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Brain Stimul. 2011 Apr;4(2):84-9. doi: 10.1016/j.brs.2010.06.004. Epub 2010 Jul 11.

Improving working memory: the effect of combining cognitive activity and anodal transcranial direct current stimulation to the left dorsolateral prefrontal cortex.

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  • 1Monash Alfred Psychiatry Research Centre, School of Psychology and Psychiatry, Monash University and The Alfred, Commercial Rd, Melbourne, Victoria, Australia.

Abstract

BACKGROUND:

Transcranial direct current stimulation (tDCS), applied to the left dorsolateral prefrontal cortex (DLPFC) has been found to improve working memory (WM) performance in both healthy and clinical participants. However, whether this effect can be enhanced by cognitive activity undertaken during tDCS has not yet been explored.

OBJECTIVE:

This study aimed to explore whether tDCS applied to the left DLPFC during the persistent performance of one WM task would improve performance on a subsequent WM task, to a greater extent than either tDCS or cognitive activity alone.

METHODS:

Ten healthy participants took part in three counterbalanced conditions. The conditions involved 10 minutes of either anodal tDCS while completing an n-back task, anodal tDCS while at rest, or sham tDCS while completing an n-back task. The n-back that was used in this study was a computer-based letter WM task that involved 5 minutes of two-back, followed by 5 minutes of three-back. Digit span forward and backward was administered immediately before and after each treatment, and performance change (pre- to posttreatment) calculated and compared across conditions. The digit span tasks involved a series of numbers being read to the participant, and the participant was required to repeat them back, either in the same order (Digits forward) or in the reverse order (Digits backward).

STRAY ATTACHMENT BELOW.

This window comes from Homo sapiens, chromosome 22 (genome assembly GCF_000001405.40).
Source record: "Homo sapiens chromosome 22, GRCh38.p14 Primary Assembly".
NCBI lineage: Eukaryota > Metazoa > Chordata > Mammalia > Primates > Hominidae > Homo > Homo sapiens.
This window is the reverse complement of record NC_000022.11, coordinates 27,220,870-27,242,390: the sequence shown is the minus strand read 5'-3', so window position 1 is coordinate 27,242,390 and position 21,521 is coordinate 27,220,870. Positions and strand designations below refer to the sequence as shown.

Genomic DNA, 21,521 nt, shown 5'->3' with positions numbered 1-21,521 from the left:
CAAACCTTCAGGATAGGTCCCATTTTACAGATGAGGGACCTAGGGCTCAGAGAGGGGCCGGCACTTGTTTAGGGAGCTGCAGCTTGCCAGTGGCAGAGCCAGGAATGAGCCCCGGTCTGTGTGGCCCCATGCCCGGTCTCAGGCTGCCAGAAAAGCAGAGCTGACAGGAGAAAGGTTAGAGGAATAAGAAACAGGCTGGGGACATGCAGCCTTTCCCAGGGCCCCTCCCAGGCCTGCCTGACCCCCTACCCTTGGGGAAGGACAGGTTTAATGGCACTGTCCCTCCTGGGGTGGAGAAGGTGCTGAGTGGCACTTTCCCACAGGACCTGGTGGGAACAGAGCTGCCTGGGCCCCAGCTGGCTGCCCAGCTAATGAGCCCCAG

RESULTS:

tDCS applied during completion of the n-back task was found to result in greater improvement in performance on digit span forward, compared with tDCS applied while at rest and sham tDCS during the n-back task. This finding was not evident with digit span backward.

CONCLUSIONS:

These results indicate that there may be potential for the use of adjunctive cognitive remediation techniques to enhance the effects of tDCS. However, further research needs to be undertaken in this area to replicate and extend this finding.

Copyright © 2011 Elsevier Inc. All rights reserved.

PMID:
21511208
[PubMed - indexed for MEDLINE]
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